NEW YORK, NY.-
Among the ample attractions of the Metropolitan Operas forthcoming performances of Richard Wagners Die Meistersinger von Nürnberg, which runs Tuesday through Nov. 14 with a cast including Michael Volle as Hans Sachs and Lise Davidsen as Eva, is the long-awaited return of conductor Antonio Pappano.
There are few more reliably inspired conductors at work today than Pappano, who has been music director of the Royal Opera House at Covent Garden in London since 2002 and of the Orchestra dell Accademia Nazionale di Santa Cecilia in Rome since 2005. Yet Meistersinger will be Pappanos first appearance at the Met since his debut leading Eugene Onegin in 1997.
The run comes at a turning point in his career. Pappano, 61, will leave Covent Garden in 2024, a year after he does the same in Rome. But he wont be moving far. He will head just a few tube stops east to replace Simon Rattle as chief conductor of the London Symphony Orchestra at the much-maligned Barbican Center, which is to remain that ensembles home after Rattles plans for a new hall were shelved. The surprising but welcome appointment will unite Pappano and an orchestra with which he has had a good relationship for decades, one heard to spectacular effect on a recent recording of symphonies by Ralph Vaughan Williams.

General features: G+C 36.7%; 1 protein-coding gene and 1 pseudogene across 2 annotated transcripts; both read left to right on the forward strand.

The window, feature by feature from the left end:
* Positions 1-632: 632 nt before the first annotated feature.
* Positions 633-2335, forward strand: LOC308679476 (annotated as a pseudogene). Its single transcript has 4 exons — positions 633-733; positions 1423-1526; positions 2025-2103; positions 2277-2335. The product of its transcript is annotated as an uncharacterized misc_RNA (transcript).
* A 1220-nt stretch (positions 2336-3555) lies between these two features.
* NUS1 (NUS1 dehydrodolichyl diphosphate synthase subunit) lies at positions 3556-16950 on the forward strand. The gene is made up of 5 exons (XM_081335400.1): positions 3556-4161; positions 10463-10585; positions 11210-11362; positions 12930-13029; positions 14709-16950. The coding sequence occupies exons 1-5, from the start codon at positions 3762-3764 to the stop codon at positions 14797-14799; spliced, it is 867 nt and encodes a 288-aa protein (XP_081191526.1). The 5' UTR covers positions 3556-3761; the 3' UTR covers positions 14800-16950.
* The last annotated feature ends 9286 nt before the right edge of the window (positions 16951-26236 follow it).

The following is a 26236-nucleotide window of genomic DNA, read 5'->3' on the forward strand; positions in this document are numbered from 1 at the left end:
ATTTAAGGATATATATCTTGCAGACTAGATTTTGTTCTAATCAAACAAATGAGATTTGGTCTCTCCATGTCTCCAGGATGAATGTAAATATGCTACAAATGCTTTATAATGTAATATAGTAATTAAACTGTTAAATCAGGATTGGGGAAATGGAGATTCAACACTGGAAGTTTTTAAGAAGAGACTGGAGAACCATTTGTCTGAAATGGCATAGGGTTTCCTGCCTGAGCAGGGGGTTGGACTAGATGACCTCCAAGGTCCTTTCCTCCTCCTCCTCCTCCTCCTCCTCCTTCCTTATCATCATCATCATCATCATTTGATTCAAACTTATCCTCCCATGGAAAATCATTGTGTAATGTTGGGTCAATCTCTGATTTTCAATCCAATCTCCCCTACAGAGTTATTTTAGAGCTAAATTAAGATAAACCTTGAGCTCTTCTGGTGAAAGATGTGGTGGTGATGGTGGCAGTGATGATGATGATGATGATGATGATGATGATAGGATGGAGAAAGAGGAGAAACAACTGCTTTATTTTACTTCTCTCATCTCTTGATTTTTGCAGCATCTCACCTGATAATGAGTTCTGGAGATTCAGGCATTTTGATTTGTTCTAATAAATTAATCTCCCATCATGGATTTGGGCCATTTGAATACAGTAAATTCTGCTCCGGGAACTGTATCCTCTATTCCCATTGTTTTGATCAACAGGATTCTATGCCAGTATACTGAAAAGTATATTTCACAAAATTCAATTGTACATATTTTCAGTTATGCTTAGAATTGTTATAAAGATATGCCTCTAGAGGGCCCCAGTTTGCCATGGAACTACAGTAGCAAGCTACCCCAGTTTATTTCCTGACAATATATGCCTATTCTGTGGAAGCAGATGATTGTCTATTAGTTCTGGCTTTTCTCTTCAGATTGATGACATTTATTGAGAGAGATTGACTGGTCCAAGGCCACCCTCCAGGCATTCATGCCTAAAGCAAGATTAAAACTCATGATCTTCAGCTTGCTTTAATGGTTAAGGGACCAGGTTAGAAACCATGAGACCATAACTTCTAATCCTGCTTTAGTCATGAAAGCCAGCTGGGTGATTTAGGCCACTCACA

I asked Pappano to choose a favorite page from Meistersinger, an opera about the balance between tradition and innovation in art, set amid a singing contest in 16th-century Germany, and to talk about how he intends to balance the two in his new London post. Here are edited excerpts from the conversation.
Q: Has your absence as a guest conductor at the Met simply been a case of being too busy?
A: Well, I didnt conduct any opera elsewhere either! I take the music directorship job very seriously, in the sense that the idea is to create a musical family, a family in general. With all the competition that there is for peoples attention, for fundraising, even for survival for classical music institutions, the job has become much more than just conducting.